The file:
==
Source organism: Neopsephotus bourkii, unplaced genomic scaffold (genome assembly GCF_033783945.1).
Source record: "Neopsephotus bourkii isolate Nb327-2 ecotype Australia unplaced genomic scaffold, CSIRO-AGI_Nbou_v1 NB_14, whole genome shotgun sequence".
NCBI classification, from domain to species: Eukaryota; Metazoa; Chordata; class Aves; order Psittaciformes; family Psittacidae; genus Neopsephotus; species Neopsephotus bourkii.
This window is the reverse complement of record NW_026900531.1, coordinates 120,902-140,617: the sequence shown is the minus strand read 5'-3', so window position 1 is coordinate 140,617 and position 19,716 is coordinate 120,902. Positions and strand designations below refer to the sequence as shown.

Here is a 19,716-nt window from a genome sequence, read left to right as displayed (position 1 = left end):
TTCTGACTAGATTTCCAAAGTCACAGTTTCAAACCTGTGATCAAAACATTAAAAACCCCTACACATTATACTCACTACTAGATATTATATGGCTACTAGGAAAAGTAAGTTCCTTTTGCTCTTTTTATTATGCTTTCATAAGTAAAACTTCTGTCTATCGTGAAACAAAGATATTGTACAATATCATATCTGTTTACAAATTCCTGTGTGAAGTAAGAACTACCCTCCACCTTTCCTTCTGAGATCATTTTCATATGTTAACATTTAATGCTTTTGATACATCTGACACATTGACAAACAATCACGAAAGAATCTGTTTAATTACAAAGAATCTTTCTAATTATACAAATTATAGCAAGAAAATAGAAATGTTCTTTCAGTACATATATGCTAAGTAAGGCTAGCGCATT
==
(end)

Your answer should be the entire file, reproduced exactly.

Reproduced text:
Source organism: Neopsephotus bourkii, unplaced genomic scaffold (genome assembly GCF_033783945.1).
Source record: "Neopsephotus bourkii isolate Nb327-2 ecotype Australia unplaced genomic scaffold, CSIRO-AGI_Nbou_v1 NB_14, whole genome shotgun sequence".
NCBI classification, from domain to species: Eukaryota; Metazoa; Chordata; class Aves; order Psittaciformes; family Psittacidae; genus Neopsephotus; species Neopsephotus bourkii.
This window is the reverse complement of record NW_026900531.1, coordinates 120,902-140,617: the sequence shown is the minus strand read 5'-3', so window position 1 is coordinate 140,617 and position 19,716 is coordinate 120,902. Positions and strand designations below refer to the sequence as shown.

Here is a 19,716-nt window from a genome sequence, read left to right as displayed (position 1 = left end):
TTCTGACTAGATTTCCAAAGTCACAGTTTCAAACCTGTGATCAAAACATTAAAAACCCCTACACATTATACTCACTACTAGATATTATATGGCTACTAGGAAAAGTAAGTTCCTTTTGCTCTTTTTATTATGCTTTCATAAGTAAAACTTCTGTCTATCGTGAAACAAAGATATTGTACAATATCATATCTGTTTACAAATTCCTGTGTGAAGTAAGAACTACCCTCCACCTTTCCTTCTGAGATCATTTTCATATGTTAACATTTAATGCTTTTGATACATCTGACACATTGACAAACAATCACGAAAGAATCTGTTTAATTACAAAGAATCTTTCTAATTATACAAATTATAGCAAGAAAATAGAAATGTTCTTTCAGTACATATATGCTAAGTAAGGCTAGCGCATT